There seems to be a limit to the crispness of the illusory vision –it sort of glimmers. A hallucination can only be experienced indirectly, as from the corner of one’s eye. And this supports a suspicion that the object of hallucination derives from a transcendent field (though a discerning observer will recall evidence to the contrary).
I believe that object is rather a shadow of a potential object, the latter being the most pure substance of cognitive inference, and our vehicle to the future and to the past.
Hallucination, or other perceptual deception, allows the perceiver familiarity with speculative reality, if for only a brief moment. One gains indirect access to a stratum of potentiality, as well as an awareness for potency as the bridge to, and from, actualization.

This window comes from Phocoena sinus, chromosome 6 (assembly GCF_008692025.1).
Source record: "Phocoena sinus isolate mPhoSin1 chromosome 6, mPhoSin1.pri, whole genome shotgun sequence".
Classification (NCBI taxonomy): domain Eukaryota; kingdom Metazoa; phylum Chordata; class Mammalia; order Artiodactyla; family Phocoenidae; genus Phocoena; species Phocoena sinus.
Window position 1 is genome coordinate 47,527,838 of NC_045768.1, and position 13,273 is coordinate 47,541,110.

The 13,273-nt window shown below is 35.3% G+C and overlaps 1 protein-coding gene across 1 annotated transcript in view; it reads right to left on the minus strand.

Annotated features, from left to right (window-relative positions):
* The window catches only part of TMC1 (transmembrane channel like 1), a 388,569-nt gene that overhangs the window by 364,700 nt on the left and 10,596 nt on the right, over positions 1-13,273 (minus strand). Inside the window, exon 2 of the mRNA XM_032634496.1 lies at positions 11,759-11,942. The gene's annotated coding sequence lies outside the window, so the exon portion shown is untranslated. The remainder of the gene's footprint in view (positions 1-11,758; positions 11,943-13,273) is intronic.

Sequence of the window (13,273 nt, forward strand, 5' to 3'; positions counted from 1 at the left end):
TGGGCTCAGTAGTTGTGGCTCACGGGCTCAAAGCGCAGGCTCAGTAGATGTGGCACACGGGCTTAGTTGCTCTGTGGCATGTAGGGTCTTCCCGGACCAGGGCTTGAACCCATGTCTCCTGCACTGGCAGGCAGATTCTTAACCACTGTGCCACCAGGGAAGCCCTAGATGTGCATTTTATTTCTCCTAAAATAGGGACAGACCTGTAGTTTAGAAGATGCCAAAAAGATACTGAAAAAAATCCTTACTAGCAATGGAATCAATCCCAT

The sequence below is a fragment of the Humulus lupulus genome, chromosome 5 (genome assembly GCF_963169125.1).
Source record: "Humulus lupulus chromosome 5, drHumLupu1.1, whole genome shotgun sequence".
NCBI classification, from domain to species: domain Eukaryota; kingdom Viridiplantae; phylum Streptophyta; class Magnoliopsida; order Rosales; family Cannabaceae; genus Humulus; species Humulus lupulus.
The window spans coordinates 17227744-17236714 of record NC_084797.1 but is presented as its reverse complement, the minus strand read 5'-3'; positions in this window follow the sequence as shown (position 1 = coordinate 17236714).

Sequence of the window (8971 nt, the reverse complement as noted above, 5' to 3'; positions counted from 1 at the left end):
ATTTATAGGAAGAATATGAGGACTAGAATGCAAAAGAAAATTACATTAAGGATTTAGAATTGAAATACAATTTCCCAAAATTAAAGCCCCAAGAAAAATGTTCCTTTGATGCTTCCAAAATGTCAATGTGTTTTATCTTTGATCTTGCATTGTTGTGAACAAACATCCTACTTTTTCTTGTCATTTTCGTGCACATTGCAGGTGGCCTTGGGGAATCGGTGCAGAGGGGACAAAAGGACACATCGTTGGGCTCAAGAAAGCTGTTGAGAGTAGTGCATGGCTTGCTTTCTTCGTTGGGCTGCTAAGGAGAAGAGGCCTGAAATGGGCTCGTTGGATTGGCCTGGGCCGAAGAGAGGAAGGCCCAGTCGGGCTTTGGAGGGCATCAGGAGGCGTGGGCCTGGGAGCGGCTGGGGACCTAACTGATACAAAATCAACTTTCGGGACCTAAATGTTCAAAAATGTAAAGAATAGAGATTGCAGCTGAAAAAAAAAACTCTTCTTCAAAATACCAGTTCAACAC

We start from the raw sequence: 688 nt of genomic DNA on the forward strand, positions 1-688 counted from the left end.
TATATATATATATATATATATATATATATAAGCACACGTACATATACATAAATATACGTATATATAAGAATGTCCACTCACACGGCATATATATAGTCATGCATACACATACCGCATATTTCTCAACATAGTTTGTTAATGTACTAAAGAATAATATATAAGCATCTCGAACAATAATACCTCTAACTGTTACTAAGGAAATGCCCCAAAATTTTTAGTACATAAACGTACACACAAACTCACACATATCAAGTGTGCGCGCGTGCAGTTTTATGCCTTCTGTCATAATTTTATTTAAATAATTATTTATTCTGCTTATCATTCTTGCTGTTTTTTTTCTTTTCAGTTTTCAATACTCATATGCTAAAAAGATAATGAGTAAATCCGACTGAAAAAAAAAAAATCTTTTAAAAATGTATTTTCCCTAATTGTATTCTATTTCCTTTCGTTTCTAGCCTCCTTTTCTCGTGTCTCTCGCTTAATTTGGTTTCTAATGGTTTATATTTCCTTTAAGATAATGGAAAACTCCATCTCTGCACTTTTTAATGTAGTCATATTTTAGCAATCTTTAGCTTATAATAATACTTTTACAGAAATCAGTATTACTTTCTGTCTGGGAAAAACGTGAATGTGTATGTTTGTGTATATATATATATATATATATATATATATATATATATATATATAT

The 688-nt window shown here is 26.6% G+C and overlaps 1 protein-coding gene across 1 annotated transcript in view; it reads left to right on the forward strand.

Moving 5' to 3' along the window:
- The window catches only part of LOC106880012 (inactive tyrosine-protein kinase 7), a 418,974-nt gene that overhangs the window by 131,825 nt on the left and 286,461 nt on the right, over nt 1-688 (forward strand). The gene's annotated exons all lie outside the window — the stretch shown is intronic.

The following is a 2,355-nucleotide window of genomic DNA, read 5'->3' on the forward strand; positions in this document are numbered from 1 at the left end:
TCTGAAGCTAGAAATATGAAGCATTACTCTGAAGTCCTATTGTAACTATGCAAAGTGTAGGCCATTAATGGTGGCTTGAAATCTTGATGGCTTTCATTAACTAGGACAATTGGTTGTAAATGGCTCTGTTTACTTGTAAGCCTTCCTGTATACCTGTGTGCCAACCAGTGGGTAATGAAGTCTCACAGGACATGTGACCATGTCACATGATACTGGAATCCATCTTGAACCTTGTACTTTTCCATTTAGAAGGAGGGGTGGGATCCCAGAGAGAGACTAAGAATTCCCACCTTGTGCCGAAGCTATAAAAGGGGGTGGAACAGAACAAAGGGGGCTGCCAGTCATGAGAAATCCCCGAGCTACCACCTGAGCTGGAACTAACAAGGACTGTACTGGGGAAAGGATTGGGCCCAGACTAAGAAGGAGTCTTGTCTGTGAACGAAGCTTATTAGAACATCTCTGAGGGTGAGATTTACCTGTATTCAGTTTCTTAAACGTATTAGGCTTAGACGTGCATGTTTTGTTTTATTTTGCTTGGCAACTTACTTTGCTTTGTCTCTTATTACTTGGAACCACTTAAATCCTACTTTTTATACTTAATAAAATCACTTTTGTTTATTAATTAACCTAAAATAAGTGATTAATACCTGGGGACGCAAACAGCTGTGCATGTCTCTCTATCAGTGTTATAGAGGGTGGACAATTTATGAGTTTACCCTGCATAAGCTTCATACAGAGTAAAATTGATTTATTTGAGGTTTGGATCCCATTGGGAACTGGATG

The works present the impression of a narrative without assembling that narrative from any specific reality (or imaginary) and without allowing that narrative to ever really resolve.
It has been said that paintings are like windows, but in the case of these works I’d say they act somewhat more like portals, insofar as a mirror is a portal, complete with all its warps and distortions.
– Michael Ray-Von
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All pictures courtesy of PJ Rountree